For Christians, this is Holy Week, the week when we remember and celebrate the death and resurrection of our Lord and Savior, Jesus Christ. Holy Week is meant to be a week of looking inward as we follow the pattern of death and resurrection in our own lives. As such, I plan to offer a few reflections and prayer exercises here this week that may be helpful as you prepare for Good Friday and Easter Sunday.
A Song of Ascents.
1 I lift up my eyes to the hills— from where will my help come?
2 My help comes from the LORD, who made heaven and earth.
3 He will not let your foot be moved; he who keeps you will not slumber.
4 He who keeps Israel will neither slumber nor sleep.
5 The LORD is your keeper; the LORD is your shade at your right hand.
6 The sun shall not strike you by day, nor the moon by night.
7 The LORD will keep you from all evil; he will keep your life.
8 The LORD will keep your going out and your coming in from this time on and forevermore.
There is a widespread question as to what the “hills” are referring to, here in this psalm. Some have suggested, in the ancient Near East, when people prayed to various gods and idols, people often had poles dedicated to the goddess Asherah, erected on hilltops.
Apparently, they climbed these hills, made sacrifices, looked to these shrines and waited for help. Therefore, in contrast, the Psalmist says, “I lift my eyes to the hills, where does my help come from? Certainly not there! No, my help comes from the Lord.”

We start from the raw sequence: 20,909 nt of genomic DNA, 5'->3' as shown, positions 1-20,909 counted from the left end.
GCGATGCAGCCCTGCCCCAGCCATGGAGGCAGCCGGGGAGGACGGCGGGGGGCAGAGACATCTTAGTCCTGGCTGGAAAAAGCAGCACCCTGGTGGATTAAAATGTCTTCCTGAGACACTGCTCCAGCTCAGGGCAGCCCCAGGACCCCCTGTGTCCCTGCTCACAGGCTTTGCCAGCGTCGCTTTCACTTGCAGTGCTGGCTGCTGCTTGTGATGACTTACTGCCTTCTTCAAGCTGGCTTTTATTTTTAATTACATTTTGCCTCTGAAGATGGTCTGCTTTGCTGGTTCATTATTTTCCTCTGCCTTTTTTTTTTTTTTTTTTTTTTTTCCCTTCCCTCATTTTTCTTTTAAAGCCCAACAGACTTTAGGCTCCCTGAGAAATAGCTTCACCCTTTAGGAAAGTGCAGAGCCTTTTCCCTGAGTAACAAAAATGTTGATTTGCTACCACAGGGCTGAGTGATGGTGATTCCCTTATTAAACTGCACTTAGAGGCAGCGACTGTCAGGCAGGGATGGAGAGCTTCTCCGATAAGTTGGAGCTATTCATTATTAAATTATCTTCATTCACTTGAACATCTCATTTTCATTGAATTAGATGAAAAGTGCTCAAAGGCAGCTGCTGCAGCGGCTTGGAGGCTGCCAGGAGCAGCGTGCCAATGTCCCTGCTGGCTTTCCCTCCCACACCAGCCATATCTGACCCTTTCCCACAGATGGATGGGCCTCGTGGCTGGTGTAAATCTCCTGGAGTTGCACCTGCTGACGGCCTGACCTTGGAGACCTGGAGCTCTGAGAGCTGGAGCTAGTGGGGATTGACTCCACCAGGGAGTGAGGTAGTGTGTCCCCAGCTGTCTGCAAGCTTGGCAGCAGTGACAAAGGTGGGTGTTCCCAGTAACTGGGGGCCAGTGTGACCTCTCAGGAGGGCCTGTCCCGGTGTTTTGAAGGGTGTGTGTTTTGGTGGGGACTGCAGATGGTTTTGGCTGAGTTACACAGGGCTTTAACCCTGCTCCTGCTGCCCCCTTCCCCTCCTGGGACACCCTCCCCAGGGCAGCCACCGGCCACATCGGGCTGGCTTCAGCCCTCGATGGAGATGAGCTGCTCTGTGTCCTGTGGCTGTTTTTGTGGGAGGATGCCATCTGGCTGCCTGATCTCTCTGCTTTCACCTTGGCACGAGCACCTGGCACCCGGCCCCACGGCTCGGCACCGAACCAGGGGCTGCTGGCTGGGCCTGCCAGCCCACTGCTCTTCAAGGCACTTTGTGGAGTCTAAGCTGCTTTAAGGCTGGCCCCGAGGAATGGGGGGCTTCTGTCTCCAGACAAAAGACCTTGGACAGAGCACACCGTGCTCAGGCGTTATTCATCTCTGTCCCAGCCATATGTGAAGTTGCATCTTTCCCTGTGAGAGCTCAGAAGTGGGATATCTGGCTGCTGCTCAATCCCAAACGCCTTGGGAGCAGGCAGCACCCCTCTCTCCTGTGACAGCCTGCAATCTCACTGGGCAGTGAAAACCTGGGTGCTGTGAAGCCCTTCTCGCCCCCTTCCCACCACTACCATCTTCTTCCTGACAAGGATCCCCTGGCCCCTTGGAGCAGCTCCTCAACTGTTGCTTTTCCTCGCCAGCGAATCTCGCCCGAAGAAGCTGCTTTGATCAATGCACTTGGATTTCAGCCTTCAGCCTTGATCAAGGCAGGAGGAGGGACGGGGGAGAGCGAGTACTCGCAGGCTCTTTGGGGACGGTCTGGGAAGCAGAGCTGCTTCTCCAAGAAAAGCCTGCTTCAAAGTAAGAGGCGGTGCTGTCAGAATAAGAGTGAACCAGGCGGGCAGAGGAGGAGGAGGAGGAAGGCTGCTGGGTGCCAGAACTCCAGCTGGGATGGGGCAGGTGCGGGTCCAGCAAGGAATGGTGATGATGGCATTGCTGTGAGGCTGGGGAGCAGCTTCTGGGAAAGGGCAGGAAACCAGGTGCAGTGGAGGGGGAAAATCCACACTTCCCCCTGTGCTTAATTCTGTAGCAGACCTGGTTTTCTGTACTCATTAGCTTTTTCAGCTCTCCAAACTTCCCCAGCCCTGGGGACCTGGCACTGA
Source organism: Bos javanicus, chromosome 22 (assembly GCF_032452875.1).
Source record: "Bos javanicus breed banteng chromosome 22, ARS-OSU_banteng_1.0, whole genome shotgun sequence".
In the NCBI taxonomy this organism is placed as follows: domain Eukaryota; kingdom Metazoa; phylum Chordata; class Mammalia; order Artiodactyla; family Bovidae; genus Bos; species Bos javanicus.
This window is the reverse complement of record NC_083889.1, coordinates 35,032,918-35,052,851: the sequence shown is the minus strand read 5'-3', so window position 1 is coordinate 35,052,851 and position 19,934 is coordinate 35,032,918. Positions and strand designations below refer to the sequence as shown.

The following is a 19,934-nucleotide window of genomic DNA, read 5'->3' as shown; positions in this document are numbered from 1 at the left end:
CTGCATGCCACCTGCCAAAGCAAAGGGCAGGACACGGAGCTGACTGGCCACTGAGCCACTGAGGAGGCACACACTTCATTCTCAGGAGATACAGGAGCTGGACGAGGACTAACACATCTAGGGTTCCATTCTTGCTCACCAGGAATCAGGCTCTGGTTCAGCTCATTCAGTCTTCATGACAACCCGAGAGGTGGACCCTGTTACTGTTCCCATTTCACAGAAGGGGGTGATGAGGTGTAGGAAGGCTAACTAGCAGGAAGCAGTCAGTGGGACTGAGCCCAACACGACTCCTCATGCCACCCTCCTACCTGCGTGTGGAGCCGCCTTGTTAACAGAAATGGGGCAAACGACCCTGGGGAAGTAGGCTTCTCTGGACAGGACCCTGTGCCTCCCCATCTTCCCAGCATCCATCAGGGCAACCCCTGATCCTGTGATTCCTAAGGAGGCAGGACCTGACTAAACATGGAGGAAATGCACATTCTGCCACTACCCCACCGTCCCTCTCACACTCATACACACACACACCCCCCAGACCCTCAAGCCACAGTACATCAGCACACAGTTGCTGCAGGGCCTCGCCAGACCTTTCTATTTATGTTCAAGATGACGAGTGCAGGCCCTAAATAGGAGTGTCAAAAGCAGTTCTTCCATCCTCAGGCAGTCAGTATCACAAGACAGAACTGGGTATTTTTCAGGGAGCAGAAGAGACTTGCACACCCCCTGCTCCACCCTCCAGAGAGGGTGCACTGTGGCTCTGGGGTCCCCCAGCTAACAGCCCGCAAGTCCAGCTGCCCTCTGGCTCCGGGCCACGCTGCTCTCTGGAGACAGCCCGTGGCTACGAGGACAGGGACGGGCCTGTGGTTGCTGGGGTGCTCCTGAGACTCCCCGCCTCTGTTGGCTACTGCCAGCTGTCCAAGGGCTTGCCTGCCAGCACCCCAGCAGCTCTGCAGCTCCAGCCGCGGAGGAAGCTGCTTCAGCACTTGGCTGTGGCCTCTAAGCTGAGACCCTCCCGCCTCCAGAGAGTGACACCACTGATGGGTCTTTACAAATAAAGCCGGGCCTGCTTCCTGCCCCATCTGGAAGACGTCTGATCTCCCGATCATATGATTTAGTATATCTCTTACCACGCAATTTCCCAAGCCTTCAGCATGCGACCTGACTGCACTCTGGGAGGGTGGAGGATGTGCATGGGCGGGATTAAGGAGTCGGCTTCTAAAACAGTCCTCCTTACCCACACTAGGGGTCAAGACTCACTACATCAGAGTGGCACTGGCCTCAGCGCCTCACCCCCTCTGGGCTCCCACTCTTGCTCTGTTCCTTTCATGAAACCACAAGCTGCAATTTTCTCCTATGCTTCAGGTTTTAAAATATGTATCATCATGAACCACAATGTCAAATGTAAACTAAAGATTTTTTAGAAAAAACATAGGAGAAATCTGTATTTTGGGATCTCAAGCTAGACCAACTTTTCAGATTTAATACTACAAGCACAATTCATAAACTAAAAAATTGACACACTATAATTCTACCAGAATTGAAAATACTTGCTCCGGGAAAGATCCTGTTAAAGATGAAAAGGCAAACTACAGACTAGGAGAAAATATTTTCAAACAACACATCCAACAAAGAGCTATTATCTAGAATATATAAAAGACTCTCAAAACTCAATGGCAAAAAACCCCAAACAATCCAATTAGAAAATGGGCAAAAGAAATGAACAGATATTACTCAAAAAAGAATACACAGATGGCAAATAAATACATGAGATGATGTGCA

Others have suggested that the hills represented regions of danger, the pathways on which the brigands and threatening enemies traveled. The psalmist, then, looks to the hills in terror and anxiety, with a threat on the way, and says, “Where does my help come from? My strong hand? My mighty army? No! My help comes from the Lord.”
The precise historical context is less important than the clear theological affirmation, that our only help, in life, in trouble, in success, in failure, in family, in feast or famine is the Lord, who made heaven and earth and you and me.
He alone sustains every breath we breathe. The psalm is a profound comfort for us. Its purpose is to free us from all anxiety, which grips and paralyzes us to act and love in freedom.
Have you ever gone throughout your house and asked God to bless and protect the lives of every person who resides or visits those rooms? What about your office? Or your car?
Here is a Celtic blessing to begin. As you go from place to place, use your own words to ask for God’s blessing.
Bless this house and those within
Bless our giving and receiving
Bless our words and conversation
Bless our hands and recreation
Bless our sowing and our growing
Bless our coming and our going
Bless all who enter and depart
Bless this house, your peace impart